The mother’s psychological problems appear to have interfered greatly with her ability to adequately care for these children and to act in their best interests. The court heard the testimony of Dr. SS, a psychologist, SA, a social worker, and DD, the caseworker, all of whom confirm the mother’s mental impairment and inability to make rational decisions in the children’s best interest.
SA, a social worker at Good Shephard has known the family for five years. She described Mrs. M. as a manic-depressive who exhibited disorganized thought, rapid speech and mood swings. She testified that Mrs. M. had grandiose self-image because she is a nurse, but could not function on a daily basis.
The mother’s grandiose self-image that as a nurse, she is unquestionably qualified to make all major decisions affecting the welfare of her children, has pitted her against educators, psychiatrists, social workers and the court, all of whom have either recommended or directed that the mother undergo psychiatric counseling for herself and the children. Her refusal and/or inability to comply with these directives, is a further indication of her willingness to substitute her own impaired judgment for that of trained professionals and the court. A finding of neglect for impairment of emotional health is warranted when a parent does not pursue a course of therapy recommended by qualified health professionals.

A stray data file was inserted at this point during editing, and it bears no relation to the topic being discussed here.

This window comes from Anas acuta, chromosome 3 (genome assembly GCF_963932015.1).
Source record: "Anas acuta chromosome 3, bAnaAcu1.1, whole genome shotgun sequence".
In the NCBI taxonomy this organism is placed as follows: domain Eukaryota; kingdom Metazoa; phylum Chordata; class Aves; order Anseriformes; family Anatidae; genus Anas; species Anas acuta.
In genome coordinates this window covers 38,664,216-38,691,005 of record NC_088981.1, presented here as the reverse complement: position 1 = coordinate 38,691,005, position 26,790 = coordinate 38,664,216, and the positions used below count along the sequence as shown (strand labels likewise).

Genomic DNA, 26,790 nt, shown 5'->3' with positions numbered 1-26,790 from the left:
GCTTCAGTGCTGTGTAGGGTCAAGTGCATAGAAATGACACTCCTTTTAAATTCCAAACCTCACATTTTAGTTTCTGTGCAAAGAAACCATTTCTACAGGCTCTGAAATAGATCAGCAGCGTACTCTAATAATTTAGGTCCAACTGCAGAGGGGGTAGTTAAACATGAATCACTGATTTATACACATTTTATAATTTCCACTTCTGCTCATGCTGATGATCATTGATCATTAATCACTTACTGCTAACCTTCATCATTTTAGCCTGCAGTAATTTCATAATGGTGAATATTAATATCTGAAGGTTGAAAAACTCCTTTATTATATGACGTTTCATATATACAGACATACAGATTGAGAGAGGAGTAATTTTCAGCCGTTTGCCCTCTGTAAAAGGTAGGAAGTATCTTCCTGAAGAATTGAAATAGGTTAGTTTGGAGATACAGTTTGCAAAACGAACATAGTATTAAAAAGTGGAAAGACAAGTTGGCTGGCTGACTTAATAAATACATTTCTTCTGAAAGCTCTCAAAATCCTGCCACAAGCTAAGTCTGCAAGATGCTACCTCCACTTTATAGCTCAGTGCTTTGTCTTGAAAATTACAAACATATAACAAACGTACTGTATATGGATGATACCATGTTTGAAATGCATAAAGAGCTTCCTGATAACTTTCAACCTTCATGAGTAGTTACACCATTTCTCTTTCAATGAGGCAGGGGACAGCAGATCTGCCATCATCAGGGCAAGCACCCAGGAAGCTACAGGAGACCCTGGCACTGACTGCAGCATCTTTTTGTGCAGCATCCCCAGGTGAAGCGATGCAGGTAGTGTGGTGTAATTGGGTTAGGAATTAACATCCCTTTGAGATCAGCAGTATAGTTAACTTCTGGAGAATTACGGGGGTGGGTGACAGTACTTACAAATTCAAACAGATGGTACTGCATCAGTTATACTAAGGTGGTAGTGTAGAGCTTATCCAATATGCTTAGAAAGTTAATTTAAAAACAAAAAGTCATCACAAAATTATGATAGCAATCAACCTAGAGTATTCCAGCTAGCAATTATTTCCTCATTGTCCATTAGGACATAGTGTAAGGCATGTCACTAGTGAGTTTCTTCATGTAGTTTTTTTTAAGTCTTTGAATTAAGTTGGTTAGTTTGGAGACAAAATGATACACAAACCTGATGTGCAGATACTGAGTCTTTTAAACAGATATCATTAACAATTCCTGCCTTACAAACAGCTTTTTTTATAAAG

Based upon the credible evidence, the court amends the petition pursuant to Family Court Act § 1051(b) to include an allegation of mental impairment and makes a finding of neglect for impairment of the children’s emotional and psychological well-being based upon the mother’s own mental condition akin to In the Matter of Ayana E..